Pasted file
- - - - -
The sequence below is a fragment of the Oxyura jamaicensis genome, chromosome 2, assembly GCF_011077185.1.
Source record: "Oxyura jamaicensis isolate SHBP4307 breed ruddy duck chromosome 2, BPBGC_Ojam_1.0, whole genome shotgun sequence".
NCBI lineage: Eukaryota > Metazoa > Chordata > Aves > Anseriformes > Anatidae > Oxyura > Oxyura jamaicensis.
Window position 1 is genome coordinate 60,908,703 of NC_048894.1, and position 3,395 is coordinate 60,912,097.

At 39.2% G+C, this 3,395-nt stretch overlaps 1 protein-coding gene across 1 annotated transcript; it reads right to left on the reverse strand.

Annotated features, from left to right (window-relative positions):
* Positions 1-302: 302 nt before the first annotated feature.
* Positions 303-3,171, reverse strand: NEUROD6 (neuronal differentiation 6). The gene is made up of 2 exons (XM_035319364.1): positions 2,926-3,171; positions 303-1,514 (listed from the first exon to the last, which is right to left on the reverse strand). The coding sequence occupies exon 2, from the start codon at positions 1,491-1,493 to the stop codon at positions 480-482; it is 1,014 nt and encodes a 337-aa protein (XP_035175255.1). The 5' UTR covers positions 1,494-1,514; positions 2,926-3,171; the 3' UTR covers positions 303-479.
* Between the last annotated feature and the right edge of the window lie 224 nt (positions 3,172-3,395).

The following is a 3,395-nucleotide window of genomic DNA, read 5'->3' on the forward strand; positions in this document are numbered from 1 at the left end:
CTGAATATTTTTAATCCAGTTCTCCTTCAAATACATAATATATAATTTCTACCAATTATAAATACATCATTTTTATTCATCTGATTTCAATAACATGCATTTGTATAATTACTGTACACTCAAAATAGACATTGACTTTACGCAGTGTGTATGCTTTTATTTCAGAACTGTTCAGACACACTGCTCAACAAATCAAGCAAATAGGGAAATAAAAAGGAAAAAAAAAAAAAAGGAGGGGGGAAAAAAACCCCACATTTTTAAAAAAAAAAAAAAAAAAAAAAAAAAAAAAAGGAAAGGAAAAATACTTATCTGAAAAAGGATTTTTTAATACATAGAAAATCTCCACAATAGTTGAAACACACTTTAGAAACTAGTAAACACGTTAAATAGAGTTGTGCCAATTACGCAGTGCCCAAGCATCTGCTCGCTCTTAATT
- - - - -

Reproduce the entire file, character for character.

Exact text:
The sequence below is a fragment of the Oxyura jamaicensis genome, chromosome 2, assembly GCF_011077185.1.
Source record: "Oxyura jamaicensis isolate SHBP4307 breed ruddy duck chromosome 2, BPBGC_Ojam_1.0, whole genome shotgun sequence".
NCBI lineage: Eukaryota > Metazoa > Chordata > Aves > Anseriformes > Anatidae > Oxyura > Oxyura jamaicensis.
Window position 1 is genome coordinate 60,908,703 of NC_048894.1, and position 3,395 is coordinate 60,912,097.

At 39.2% G+C, this 3,395-nt stretch overlaps 1 protein-coding gene across 1 annotated transcript; it reads right to left on the reverse strand.

Annotated features, from left to right (window-relative positions):
* Positions 1-302: 302 nt before the first annotated feature.
* Positions 303-3,171, reverse strand: NEUROD6 (neuronal differentiation 6). The gene is made up of 2 exons (XM_035319364.1): positions 2,926-3,171; positions 303-1,514 (listed from the first exon to the last, which is right to left on the reverse strand). The coding sequence occupies exon 2, from the start codon at positions 1,491-1,493 to the stop codon at positions 480-482; it is 1,014 nt and encodes a 337-aa protein (XP_035175255.1). The 5' UTR covers positions 1,494-1,514; positions 2,926-3,171; the 3' UTR covers positions 303-479.
* Between the last annotated feature and the right edge of the window lie 224 nt (positions 3,172-3,395).

The following is a 3,395-nucleotide window of genomic DNA, read 5'->3' on the forward strand; positions in this document are numbered from 1 at the left end:
CTGAATATTTTTAATCCAGTTCTCCTTCAAATACATAATATATAATTTCTACCAATTATAAATACATCATTTTTATTCATCTGATTTCAATAACATGCATTTGTATAATTACTGTACACTCAAAATAGACATTGACTTTACGCAGTGTGTATGCTTTTATTTCAGAACTGTTCAGACACACTGCTCAACAAATCAAGCAAATAGGGAAATAAAAAGGAAAAAAAAAAAAAAGGAGGGGGGAAAAAAACCCCACATTTTTAAAAAAAAAAAAAAAAAAAAAAAAAAAAAAAGGAAAGGAAAAATACTTATCTGAAAAAGGATTTTTTAATACATAGAAAATCTCCACAATAGTTGAAACACACTTTAGAAACTAGTAAACACGTTAAATAGAGTTGTGCCAATTACGCAGTGCCCAAGCATCTGCTCGCTCTTAATT